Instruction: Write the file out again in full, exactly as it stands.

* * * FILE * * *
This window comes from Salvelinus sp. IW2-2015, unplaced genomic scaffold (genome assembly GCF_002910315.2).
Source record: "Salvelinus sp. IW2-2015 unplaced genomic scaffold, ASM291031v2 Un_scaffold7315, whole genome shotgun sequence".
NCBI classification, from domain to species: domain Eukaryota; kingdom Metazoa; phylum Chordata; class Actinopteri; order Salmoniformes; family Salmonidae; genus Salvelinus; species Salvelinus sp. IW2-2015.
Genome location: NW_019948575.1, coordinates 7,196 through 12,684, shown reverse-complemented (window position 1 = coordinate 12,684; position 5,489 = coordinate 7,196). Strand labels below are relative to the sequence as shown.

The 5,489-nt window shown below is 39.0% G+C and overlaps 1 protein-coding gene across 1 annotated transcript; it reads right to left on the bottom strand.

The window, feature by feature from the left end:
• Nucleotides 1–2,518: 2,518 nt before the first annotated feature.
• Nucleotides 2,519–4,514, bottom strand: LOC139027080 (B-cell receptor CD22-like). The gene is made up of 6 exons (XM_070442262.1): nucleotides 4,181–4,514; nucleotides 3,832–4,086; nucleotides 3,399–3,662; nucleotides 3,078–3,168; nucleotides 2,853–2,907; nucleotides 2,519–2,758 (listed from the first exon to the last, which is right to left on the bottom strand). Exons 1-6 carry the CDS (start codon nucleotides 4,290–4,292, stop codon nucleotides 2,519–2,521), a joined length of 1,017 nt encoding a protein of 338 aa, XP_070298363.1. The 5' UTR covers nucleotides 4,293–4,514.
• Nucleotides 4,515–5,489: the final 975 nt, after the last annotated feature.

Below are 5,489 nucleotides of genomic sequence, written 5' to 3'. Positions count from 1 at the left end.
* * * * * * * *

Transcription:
This window comes from Salvelinus sp. IW2-2015, unplaced genomic scaffold (genome assembly GCF_002910315.2).
Source record: "Salvelinus sp. IW2-2015 unplaced genomic scaffold, ASM291031v2 Un_scaffold7315, whole genome shotgun sequence".
NCBI classification, from domain to species: domain Eukaryota; kingdom Metazoa; phylum Chordata; class Actinopteri; order Salmoniformes; family Salmonidae; genus Salvelinus; species Salvelinus sp. IW2-2015.
Genome location: NW_019948575.1, coordinates 7,196 through 12,684, shown reverse-complemented (window position 1 = coordinate 12,684; position 5,489 = coordinate 7,196). Strand labels below are relative to the sequence as shown.

The 5,489-nt window shown below is 39.0% G+C and overlaps 1 protein-coding gene across 1 annotated transcript; it reads right to left on the bottom strand.

The window, feature by feature from the left end:
• Nucleotides 1–2,518: 2,518 nt before the first annotated feature.
• Nucleotides 2,519–4,514, bottom strand: LOC139027080 (B-cell receptor CD22-like). The gene is made up of 6 exons (XM_070442262.1): nucleotides 4,181–4,514; nucleotides 3,832–4,086; nucleotides 3,399–3,662; nucleotides 3,078–3,168; nucleotides 2,853–2,907; nucleotides 2,519–2,758 (listed from the first exon to the last, which is right to left on the bottom strand). Exons 1-6 carry the CDS (start codon nucleotides 4,290–4,292, stop codon nucleotides 2,519–2,521), a joined length of 1,017 nt encoding a protein of 338 aa, XP_070298363.1. The 5' UTR covers nucleotides 4,293–4,514.
• Nucleotides 4,515–5,489: the final 975 nt, after the last annotated feature.

Below are 5,489 nucleotides of genomic sequence, written 5' to 3'. Positions count from 1 at the left end.